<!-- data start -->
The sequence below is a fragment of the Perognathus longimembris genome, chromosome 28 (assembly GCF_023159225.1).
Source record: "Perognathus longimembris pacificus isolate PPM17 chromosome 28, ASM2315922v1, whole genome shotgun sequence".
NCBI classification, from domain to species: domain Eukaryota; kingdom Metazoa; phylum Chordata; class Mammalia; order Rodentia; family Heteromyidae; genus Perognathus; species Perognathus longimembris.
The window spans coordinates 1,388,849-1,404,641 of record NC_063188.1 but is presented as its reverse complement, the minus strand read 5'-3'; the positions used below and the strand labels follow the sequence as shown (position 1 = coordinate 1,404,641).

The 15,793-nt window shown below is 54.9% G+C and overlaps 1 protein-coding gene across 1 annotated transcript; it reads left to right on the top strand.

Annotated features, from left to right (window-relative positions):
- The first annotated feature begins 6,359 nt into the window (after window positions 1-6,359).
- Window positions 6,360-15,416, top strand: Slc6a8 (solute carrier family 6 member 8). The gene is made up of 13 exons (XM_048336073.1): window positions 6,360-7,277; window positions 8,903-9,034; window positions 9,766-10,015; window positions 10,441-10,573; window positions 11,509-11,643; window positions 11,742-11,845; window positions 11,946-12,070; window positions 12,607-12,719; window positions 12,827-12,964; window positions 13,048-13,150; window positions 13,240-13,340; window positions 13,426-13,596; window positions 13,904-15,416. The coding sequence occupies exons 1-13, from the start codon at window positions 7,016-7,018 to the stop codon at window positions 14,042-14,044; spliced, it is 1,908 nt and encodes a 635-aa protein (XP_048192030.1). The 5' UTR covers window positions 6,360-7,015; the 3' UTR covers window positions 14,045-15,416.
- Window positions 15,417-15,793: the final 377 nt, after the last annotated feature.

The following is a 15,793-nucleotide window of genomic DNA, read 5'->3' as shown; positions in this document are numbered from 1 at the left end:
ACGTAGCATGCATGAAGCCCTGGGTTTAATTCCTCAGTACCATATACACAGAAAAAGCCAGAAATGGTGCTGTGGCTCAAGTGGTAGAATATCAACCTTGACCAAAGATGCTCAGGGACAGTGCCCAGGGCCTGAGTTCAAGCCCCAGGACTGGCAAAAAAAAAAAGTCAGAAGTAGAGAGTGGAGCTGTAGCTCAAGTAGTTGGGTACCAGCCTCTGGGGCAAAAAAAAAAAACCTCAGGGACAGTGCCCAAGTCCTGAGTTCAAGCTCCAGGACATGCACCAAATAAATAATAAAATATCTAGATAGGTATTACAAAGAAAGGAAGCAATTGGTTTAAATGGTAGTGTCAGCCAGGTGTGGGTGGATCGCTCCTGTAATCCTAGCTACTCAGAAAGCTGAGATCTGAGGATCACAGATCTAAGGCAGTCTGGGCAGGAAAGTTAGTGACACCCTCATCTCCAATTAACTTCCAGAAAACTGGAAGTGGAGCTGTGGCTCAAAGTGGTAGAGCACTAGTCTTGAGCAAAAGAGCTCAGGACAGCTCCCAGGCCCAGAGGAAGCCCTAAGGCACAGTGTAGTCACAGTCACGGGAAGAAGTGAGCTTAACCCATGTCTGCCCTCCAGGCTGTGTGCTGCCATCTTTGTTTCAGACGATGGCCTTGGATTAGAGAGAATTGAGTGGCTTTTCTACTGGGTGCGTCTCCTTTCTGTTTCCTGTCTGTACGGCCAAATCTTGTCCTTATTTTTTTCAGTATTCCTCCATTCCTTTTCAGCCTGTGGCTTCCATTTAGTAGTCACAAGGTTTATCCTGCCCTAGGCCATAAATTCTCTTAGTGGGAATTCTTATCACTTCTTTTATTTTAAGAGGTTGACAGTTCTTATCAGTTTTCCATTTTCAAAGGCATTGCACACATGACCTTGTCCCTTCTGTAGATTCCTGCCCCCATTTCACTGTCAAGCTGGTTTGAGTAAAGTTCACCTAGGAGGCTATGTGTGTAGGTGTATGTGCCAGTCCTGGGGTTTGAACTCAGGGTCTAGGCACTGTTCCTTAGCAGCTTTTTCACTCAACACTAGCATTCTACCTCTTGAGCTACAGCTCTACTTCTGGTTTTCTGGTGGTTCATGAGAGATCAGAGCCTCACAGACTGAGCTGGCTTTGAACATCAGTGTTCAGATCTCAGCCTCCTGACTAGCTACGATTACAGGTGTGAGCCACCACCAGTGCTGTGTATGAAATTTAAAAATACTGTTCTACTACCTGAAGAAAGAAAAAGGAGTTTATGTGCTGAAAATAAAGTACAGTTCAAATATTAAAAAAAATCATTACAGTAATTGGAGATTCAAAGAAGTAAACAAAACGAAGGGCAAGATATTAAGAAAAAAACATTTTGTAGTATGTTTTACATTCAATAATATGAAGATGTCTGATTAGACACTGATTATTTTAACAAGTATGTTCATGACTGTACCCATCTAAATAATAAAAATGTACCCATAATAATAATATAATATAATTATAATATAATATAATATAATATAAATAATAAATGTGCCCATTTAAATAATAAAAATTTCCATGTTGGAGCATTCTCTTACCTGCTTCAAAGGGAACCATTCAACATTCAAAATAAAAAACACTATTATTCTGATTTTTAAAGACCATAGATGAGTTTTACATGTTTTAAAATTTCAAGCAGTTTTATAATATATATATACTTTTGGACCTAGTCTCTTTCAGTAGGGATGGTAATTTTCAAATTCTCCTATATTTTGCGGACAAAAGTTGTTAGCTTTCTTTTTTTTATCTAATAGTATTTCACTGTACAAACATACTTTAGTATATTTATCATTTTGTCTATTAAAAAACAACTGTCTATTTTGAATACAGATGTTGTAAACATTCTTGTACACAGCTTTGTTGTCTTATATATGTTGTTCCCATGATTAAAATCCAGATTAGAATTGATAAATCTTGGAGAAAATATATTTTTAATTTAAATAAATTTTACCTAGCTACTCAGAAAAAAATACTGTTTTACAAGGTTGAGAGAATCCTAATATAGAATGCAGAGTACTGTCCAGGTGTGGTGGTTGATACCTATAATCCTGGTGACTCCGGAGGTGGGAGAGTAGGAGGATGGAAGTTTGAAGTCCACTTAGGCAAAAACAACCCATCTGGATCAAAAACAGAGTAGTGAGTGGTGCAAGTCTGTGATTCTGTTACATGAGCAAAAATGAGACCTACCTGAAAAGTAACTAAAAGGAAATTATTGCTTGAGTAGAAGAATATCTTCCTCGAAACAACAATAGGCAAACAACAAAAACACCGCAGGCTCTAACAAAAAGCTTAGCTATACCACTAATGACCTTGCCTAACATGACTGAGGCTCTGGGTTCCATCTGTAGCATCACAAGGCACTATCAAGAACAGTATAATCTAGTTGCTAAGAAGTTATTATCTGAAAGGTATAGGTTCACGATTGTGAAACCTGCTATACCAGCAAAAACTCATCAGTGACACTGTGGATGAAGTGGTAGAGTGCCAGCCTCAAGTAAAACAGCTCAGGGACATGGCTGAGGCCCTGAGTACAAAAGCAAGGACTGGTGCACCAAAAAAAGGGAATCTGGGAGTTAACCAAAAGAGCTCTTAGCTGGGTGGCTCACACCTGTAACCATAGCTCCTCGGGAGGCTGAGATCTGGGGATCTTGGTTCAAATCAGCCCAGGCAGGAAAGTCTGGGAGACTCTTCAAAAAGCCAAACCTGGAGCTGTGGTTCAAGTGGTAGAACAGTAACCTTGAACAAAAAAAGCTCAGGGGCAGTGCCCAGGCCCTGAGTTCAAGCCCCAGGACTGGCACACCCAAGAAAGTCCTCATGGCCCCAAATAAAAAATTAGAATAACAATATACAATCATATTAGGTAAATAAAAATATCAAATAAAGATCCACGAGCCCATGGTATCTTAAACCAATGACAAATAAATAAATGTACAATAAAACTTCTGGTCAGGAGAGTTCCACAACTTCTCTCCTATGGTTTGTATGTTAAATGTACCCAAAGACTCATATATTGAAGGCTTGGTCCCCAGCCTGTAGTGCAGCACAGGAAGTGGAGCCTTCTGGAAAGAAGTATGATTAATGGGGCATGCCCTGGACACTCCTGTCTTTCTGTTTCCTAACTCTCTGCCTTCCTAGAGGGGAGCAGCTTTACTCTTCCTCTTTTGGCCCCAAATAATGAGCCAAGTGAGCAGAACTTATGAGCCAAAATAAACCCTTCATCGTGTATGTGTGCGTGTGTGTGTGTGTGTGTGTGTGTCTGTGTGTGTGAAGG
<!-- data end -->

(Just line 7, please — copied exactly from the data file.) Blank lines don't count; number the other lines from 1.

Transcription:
- The first annotated feature begins 6,359 nt into the window (after window positions 1-6,359).